The PAGB run APM assessments twice a year giving club photographers the opportunity to gain accreditations. At last weekends adjudications Sue Champion was successful in gaining her CPAGB. Two of her successful images are included along with a description of the journey by Sue herself.
It was back in November 2013 that I attended a mentoring day for the PAGB awards, which had been organised by the L&CPU. We were asked to take along 10 prints or DPI’s for a mock adjudication by six judges, so I obviously chose my most successful club and L&CPU entries from the previous two seasons.
The day began with an explanation of the awards, scoring system and example entries from successful submissions. Credit Level images typically do well in club competitions and are used in inter-clubs. Every image is scored individually out of 5 by six judges, and they are displayed randomly as at our club. A total score of 200 from 10 images is required. Seeing the high standard of work was when reality struck, and the self doubt kicked in.
The judging process then began, and the speed of marking made it very obvious that high scoring entries needed immediate impact and appeal. A technically competent “good shot” was just not enough. Surprisingly, only one of my prints scored below the 20 marks required and my total was 210.
Spurred on by this, I decided to contact Christine Widdall (L&CPU) to take up the offer of a mentor. This is where the hard work started. In December 2013, I was contacted by Gwen and Phil Charnock (formerly Wigan 10 ) and asked to send about 40-50 images on a CD so they could look at my work. Oh boy, what had I done!I separated out my “Mock” images from the others, and naively thought they would just advise on the best ones to pick, and then maybe I would have to swap one or two for better ones. In reality, I ended up abandoning most of the high scorers from the mock, reworking others, and continually submitting new work. I was totally confused, so set up a folder with thumbnails of images next to e-mail print outs containing feedback. I re-worked as instructed, and eventually rejected the weaker images.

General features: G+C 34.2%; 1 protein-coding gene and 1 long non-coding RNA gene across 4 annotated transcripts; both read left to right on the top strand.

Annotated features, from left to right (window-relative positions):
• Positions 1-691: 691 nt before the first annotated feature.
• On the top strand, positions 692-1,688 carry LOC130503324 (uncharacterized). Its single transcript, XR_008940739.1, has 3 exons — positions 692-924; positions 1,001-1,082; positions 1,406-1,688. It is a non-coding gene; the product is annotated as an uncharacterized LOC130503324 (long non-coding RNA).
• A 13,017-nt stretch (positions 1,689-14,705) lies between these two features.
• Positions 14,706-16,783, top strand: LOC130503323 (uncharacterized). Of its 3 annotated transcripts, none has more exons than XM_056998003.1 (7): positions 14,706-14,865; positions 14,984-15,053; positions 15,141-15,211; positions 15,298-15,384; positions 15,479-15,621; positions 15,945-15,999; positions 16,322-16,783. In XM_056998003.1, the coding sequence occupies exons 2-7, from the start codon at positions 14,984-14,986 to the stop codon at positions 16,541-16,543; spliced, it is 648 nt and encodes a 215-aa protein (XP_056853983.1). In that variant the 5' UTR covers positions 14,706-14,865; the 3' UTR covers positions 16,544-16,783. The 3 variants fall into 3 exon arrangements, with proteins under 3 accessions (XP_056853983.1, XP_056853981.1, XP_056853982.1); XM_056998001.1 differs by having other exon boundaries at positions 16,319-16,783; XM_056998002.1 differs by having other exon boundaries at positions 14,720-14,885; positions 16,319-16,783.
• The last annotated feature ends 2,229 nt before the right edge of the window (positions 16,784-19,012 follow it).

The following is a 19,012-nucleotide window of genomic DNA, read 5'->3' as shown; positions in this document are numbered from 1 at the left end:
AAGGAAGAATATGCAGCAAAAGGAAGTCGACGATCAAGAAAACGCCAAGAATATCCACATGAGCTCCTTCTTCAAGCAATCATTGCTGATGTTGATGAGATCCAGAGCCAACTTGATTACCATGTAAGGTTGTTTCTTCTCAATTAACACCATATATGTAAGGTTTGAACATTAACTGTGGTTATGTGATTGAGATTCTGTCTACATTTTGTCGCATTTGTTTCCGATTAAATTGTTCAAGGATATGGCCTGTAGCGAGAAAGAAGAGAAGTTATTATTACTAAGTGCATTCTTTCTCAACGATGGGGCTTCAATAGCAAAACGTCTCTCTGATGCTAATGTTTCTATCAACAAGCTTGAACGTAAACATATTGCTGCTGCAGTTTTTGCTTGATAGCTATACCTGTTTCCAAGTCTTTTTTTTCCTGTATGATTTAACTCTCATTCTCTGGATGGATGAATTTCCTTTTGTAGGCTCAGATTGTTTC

Twelve months had flown before I knew it, and another mock loomed. I took 10 different prints and again achieved the required score. Discussions on the day, however, resulted in further eliminations and more reworks. We were advised that the next adjudication being held at Ormskirk in August 2015 was filling up fast, so I applied and was entered. The digital versions of prints have to be submitted several weeks in advance, so it was imperative that my mentors appraised the actual prints before I made my final choice. I can’t stress this enough to anyone thinking of putting in prints. I met with my mentors in June and opinions changed again on seeing the actual prints. Several reworks were abandoned (all that ink and paper !!), and I was advised to change some mono prints to colour. Would this ever end I thought! My mentors were rightly advising me to reject any potential near misses. If all six judges think an image below the standard they score 2 marks, and this can result in a shortfall of 8 points to be made up. It only takes a couple of these to result in overall failure. I am also convinced that the bar has been significantly raised since my journey began 2 yrs previously.
The final decision was mine alone and agonising. The most difficult thing is to detach yourself from those prints. The judges take no account of how difficult it was to get that shot, how long you stood there, how many hours you spent on the computer or how much you like it!
In the end, only one print “Lil” survived from the first mock - one of my most consistently successful (and of course my favourite), I could not have gone on this journey without her! Five prints from the second mock were used, and the remaining four images were from the last season at our club.
At the beginning of July my DPI’s and entry form were sent, followed by the prints the following week. I chose to send them in advance rather than take them on the day just in case of last minute problems. I am glad I did this, as at least I could forget about them for a few weeks.
So the big day arrived, and there I am recording the scores. At the half way point I’m feeling uncertain, being only one point up. Sport is neither my forte or interest, and I was uneasy about 4 entries being from this genre. My first attempts at Polo, however, came up trumps after the break, when “The Second Chukka” galloped in to save the day with 25 points. “Lil” and the remaining prints didn’t let me down either as they all scored 23 points. Success!
The adjudication day was extremely well organised, and the venue Ormskirk High School was excellent. The team from the PAGB, L&CPU and the SRGB Group are to be congratulated on how smoothly things ran.
I would like to thank everyone that gave me encouragement and support along the way, and hope that some more members will take their own journey.
Well done Sue from your fellow members of Chester P.S.
Anybody else brave enough?